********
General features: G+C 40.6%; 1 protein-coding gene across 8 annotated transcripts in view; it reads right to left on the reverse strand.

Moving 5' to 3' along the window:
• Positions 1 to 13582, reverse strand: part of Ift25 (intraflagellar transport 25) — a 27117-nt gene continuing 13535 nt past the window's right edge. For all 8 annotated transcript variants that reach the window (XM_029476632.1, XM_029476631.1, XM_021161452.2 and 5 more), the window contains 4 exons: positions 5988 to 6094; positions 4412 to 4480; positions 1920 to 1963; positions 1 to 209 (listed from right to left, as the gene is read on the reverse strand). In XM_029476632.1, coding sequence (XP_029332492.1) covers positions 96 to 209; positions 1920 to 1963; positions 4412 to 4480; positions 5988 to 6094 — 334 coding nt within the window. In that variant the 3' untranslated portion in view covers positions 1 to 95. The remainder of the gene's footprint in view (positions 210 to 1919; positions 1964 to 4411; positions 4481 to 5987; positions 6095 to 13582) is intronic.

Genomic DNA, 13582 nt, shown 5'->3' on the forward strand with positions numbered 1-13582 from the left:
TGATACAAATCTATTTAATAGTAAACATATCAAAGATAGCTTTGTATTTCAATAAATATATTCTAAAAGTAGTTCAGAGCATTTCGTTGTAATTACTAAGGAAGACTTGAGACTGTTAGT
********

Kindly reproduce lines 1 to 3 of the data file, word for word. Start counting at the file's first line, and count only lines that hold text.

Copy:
General features: G+C 40.6%; 1 protein-coding gene across 8 annotated transcripts in view; it reads right to left on the reverse strand.

Moving 5' to 3' along the window:
• Positions 1 to 13582, reverse strand: part of Ift25 (intraflagellar transport 25) — a 27117-nt gene continuing 13535 nt past the window's right edge. For all 8 annotated transcript variants that reach the window (XM_029476632.1, XM_029476631.1, XM_021161452.2 and 5 more), the window contains 4 exons: positions 5988 to 6094; positions 4412 to 4480; positions 1920 to 1963; positions 1 to 209 (listed from right to left, as the gene is read on the reverse strand). In XM_029476632.1, coding sequence (XP_029332492.1) covers positions 96 to 209; positions 1920 to 1963; positions 4412 to 4480; positions 5988 to 6094 — 334 coding nt within the window. In that variant the 3' untranslated portion in view covers positions 1 to 95. The remainder of the gene's footprint in view (positions 210 to 1919; positions 1964 to 4411; positions 4481 to 5987; positions 6095 to 13582) is intronic.